SE Texas Record

Friday, September 20, 2019

Proposed state-focused environmental regulation changes could reduce lawsuits, says expert

By Carrie Salls | Dec 1, 2016


ARLINGTON HEIGHTS, Ill. – The Heartland Institute’s “Action Plan for President Trump” calls for a review of the Environmental Protection Agency’s (EPA) current rules and regulations and the establishment of a committee of state environmental leaders to make future policy decisions.  

The institute’s proposal could curb the amount of environmental lawsuits filed against the federal government, according to H. Sterling Burnett, a Heartland Institute research fellow on environmental policy. Many of those environmental regulation-related lawsuits have been filed by the state of Texas against the federal environmental agency.

“The lawsuits largely wouldn’t be needed,” Burnett told the Southeast Texas Record. “The number and severity of the lawsuits will be reduced.”

According to a statement from the institute, Heartland’s energy and environment plan recommends withdrawal from the Framework Convention on Climate Change and the more recent Paris Accord and for ending funding for the United Nations’ climate change programs, in particular the Intergovernmental Panel on Climate Change (IPCC) and Green Climate Fund.

In addition, the plan suggests replacing the EPA with a committee of the whole, comprised of the 50 state environmental protection agencies, which already have primary responsibility for implementing environmental laws passed by Congress and regulations written by the EPA.

“Over five years the regulatory responsibility of the EPA would be removed from it,” Burnett said. “It would be an information only agency.”

Burnett said the regulatory authority would go to a compact with the states. The committee would have 150 members, and the group would be based somewhere in the middle of the country. He said Kansas City, Missouri, has been proposed as one potential home base for the committee.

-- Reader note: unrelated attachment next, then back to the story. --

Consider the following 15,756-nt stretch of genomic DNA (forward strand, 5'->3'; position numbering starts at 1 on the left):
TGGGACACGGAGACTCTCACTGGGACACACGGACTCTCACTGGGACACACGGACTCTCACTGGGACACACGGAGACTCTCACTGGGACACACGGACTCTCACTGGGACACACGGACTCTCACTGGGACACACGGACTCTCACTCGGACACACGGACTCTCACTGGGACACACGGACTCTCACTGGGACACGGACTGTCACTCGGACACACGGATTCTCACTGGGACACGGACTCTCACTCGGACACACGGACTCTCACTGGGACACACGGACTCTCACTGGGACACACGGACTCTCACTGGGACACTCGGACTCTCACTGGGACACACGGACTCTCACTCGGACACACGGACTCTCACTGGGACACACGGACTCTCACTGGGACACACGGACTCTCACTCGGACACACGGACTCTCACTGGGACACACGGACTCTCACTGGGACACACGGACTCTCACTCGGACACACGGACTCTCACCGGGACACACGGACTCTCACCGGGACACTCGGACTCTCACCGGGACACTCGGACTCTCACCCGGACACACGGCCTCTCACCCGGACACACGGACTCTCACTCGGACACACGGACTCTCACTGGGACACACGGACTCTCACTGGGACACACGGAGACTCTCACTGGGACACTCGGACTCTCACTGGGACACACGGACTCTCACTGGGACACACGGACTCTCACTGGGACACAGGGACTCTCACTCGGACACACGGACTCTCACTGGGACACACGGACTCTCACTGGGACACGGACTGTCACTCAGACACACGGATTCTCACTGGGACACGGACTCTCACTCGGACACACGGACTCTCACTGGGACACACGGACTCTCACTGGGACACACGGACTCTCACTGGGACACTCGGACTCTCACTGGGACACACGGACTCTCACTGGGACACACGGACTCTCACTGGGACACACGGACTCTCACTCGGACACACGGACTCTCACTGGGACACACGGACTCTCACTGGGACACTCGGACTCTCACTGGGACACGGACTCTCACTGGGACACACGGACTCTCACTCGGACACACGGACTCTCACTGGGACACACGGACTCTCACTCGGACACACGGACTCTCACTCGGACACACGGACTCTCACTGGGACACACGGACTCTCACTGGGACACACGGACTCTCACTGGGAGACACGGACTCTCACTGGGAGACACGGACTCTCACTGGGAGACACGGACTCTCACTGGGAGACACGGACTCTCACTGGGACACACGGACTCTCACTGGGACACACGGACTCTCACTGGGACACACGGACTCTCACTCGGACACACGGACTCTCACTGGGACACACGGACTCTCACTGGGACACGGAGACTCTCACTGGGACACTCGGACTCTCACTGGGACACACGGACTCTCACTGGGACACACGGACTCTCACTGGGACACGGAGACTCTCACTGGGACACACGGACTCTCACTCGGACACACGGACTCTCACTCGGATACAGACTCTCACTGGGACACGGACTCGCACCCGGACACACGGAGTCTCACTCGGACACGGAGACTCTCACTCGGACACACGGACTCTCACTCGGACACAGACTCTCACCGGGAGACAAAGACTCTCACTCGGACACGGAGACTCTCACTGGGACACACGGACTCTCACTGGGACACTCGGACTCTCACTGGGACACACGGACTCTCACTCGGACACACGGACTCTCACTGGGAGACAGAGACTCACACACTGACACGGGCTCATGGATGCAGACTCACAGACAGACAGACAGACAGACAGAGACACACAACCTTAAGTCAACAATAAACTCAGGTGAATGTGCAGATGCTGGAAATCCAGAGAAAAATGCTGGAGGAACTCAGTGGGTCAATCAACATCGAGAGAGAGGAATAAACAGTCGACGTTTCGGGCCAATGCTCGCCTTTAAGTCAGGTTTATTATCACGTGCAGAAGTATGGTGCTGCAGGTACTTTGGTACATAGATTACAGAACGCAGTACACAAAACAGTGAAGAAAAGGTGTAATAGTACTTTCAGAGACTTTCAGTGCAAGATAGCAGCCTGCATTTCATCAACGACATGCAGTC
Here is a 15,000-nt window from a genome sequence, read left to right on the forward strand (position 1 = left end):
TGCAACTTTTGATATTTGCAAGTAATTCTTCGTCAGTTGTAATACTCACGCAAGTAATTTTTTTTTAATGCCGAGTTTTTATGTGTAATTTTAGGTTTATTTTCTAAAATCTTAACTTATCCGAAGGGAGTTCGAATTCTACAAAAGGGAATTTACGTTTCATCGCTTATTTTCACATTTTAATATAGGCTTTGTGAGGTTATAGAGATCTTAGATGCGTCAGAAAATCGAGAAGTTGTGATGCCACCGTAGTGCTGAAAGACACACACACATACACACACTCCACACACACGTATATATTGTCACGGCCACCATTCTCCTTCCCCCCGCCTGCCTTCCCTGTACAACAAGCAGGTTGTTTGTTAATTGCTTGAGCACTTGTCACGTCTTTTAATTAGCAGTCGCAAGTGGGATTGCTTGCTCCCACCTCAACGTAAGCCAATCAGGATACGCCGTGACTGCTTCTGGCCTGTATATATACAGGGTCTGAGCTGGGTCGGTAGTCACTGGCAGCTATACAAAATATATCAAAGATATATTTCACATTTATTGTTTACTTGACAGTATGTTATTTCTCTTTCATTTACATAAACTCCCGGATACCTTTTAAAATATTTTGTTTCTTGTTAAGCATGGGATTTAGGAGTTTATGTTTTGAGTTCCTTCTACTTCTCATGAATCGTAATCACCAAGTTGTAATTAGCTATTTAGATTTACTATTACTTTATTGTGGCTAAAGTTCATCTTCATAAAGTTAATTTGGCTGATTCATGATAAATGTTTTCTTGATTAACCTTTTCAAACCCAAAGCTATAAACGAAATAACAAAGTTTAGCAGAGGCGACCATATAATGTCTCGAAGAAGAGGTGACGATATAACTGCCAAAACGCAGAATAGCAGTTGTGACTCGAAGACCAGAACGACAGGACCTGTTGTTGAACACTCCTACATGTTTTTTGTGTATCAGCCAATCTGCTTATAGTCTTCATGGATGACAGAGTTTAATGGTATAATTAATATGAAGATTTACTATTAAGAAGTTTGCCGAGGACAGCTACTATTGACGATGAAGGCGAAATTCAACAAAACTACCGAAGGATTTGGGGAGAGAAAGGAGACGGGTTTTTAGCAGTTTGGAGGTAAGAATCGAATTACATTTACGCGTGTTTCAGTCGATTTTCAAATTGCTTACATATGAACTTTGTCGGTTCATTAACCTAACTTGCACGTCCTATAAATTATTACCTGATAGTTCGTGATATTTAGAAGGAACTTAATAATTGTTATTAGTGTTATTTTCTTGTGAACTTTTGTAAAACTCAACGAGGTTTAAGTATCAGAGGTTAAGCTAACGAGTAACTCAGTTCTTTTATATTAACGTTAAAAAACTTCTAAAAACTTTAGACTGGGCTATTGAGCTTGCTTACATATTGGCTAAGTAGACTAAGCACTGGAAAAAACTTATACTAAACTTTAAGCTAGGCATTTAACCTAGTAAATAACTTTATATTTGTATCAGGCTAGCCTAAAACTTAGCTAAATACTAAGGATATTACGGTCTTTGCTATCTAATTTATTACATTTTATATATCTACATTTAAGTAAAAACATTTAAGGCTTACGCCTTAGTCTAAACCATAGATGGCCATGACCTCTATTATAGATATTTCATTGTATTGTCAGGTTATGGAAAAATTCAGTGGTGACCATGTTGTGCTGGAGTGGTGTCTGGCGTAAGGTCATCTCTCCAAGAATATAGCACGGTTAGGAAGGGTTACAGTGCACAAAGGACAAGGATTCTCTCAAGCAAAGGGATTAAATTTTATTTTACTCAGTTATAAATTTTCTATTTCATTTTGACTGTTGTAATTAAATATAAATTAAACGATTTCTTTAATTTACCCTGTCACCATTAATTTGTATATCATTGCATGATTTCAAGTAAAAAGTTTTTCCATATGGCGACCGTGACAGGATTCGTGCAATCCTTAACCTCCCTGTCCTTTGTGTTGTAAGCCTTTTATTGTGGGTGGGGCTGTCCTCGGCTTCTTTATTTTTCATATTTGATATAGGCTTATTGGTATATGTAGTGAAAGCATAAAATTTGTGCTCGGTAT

The committee would review EPA rules to determine which are helpful and remove the bad ones. After the five-year transition period Burnett said “this committee would determine which environmental rules work for the states.”

According to Burnett, one driving force behind the proposed state-focused committee is that there is no one-size-fits-all solution.

“Different regions, different states have different environmental problems,” Burnett said.

Burnett also said the EPA was originally established to set minimum standards for environmental compliance in the United States.

“The EPA was to set the terms,” he said. “The states were to monitor and enforce. That was never meant to be the role of the EPA.”

Burnett said the current system of environmental regulation takes away power from the states, and widespread nationwide rules set and enforced by the EPA can hurt businesses.

“Businesses can be shut down [because of EPA rules],” Burnett said.

The EPA declined comment on the environmental regulation recommendations.

In all, Heartland’s action plan encompasses a list of 34 free-market domestic policy recommendations. Unlike the environmental regulatory changes that would be phased in over a period of five years, the institute said many of the recommendations can be implemented immediately.

In addition to an environmental plan, Heartland’s recommendations call for changes in the areas of education, budgetary and tax plans, health care reform and constitutional reform, including repealing President Obama’s executive orders related to environmental protection, trade, health care, immigration and foreign policy.

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Organizations in this Story

Heartland Institute State of Texas U.S. Environmental Protection Agency (EPA)